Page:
To the east of the vast Bangweulu Wetlands, in the heart of the thick miombo woodlands which border the swamps, a small team of horses and their riders is taking up the fight against poaching. 

The Bangweulu Wetlands in Northern Zambia cover an area of 6000km2 – requiring huge efforts to police illegal hunting activities, many of them in near-inaccessible waterlogged areas spread over wide distances. The park is mostly famous for its endemic black lechwe, and its iconic rare and threatened shoebills which are protected in the park against the live bird trade. Since African Parks took over management of the wetlands in 2008, other game populations are also increasing, and lechwe populations have almost doubled. But the fight against poaching is ongoing and patrols form part of a larger strategy to protect the area – focusing on a combination of snare removals, arrests, confiscations of illegally hunted fish and animals, and confiscation of illegal fishing nets. 

The anti-poaching horse unit was introduced in 2014 to help with these efforts. Beginning with just four horses, the team is now up to seven, with stables and paddocks recently completed for the new arrivals. For now, the unit plays its part through daily snare removal patrols which also deter illegal hunting, mostly in the woodland around the Nkondo headquarters in the east of the park. It is here where many of the animals newly relocated from other areas are introduced, and poaching is always a temptation. There are plans underway to also expand the unit’s reach to the swamps, and the management is working towards preparing the horses and scouts to be able to embark on five day long patrols which will increase their reach.

“The horses are just so ideal in this environment. They lift the patroller above the grass so he has much better visibility and he’s covering much more ground than he would normally. And he can catch up with some of these guys trying to get away much quicker,” says Park Manager Mike Wadge.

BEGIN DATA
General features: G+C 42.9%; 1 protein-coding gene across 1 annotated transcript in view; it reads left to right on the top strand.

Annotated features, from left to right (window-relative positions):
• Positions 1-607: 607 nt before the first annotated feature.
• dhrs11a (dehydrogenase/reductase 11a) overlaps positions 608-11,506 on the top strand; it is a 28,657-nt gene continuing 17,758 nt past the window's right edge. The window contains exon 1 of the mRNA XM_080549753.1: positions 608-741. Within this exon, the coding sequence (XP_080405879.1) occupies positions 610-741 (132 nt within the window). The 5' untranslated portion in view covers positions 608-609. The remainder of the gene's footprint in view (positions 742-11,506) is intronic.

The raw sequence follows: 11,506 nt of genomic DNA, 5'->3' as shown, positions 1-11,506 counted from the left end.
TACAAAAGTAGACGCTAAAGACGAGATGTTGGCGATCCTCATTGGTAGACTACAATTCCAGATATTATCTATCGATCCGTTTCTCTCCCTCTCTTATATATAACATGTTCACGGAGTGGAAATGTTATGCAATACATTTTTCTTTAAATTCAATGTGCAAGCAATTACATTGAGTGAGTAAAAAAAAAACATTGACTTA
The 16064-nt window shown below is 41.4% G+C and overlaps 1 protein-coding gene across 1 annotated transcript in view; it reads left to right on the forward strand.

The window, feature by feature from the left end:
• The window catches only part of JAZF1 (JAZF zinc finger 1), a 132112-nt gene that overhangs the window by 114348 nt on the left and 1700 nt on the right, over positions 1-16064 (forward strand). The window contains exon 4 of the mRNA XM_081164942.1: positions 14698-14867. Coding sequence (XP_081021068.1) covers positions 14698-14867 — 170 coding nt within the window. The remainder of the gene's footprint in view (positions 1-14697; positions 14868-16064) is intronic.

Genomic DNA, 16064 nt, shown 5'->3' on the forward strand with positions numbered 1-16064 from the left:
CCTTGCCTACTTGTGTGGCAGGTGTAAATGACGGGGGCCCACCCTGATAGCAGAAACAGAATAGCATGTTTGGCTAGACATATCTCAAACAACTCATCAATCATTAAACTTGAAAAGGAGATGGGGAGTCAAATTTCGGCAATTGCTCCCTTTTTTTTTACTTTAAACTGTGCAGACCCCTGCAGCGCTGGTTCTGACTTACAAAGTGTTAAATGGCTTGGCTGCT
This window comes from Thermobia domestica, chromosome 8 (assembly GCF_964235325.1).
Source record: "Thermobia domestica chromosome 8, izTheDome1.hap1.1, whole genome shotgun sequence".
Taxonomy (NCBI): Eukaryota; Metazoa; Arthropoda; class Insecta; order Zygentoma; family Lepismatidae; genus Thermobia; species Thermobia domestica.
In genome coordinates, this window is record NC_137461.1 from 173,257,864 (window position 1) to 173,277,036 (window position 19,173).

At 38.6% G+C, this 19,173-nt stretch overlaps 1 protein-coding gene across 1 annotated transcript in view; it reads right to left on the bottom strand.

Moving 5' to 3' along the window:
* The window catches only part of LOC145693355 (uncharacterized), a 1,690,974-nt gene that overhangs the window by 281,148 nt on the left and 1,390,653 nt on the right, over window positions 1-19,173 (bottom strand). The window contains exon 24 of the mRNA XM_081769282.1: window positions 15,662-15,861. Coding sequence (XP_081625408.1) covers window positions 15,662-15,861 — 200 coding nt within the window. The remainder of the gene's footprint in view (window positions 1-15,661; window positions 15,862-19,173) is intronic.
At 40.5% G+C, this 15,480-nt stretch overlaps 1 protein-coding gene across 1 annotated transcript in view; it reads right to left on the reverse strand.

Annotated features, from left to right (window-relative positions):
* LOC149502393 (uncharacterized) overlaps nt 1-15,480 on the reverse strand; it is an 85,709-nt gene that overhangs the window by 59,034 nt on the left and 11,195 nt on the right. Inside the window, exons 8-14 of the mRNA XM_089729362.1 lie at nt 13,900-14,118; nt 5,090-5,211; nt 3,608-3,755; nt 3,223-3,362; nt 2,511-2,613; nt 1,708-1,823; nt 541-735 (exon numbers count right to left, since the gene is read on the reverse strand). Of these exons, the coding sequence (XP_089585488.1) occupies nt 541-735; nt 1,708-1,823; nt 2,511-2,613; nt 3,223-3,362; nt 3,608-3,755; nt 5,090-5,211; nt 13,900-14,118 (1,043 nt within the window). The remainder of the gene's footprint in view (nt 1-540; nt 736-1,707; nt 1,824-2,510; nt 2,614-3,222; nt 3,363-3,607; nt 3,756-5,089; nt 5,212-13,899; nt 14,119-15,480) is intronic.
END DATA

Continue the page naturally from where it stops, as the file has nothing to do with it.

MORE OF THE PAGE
Albert Mpangachabe, the head groom who takes cares of the horses, also goes on patrols with the community scouts.  “From Monday to Friday from 07.00am until dark we do snare patrols. People set snares very early in the morning while its dark, they know we will be coming with the horses as soon as its light. Removing the snares has helped us to make sure the animals are surviving.”

Horse-riding is a foreign concept in the Bangweulu area and one of the main difficulties the management face is finding people who are keen for the job. “The main challenge is that the people from this area are historically not horsemen," says Wadge. "And they don’t as a rule – and this is a generalisation – have a desire to ride a horse. But every now and again you’re lucky to find someone, like Albert. Its specialised and you need to be quite passionate about it because if you’re not, it can soon become quite a grind to get on the animal every day and spend eight hours on it. So you need to have a feel for it. You can see Albert does, he’s just got a feel for those animals and enjoys riding them. He’s the core of our little unit.”

Julie Linchant, Special Projects Manager for African Parks at Bangweulu is very involved with the horse unit. She has an equestrian background in her home country Belgium, and even pioneered horse safaris in wilderness areas in Burkino Faso. She says the horses took a little while to get used to the change in scenery. “They were scared of the water and a lot of other little things in the bush because they come from a farm and they are not used to the bush. But we’ve trained them a lot and Albert rides them almost every day so they are now used to the bush. They cross water, they’re becoming very fit and relaxed which is very good. We haven’t tried the big swamp yet, but we’ve crossed dambos where the ground is very soft and they will get water up to their elbow. Now they are comfortable doing that we are keen on trying the swamp.  We now have a good team of horses and now we just need more riders.”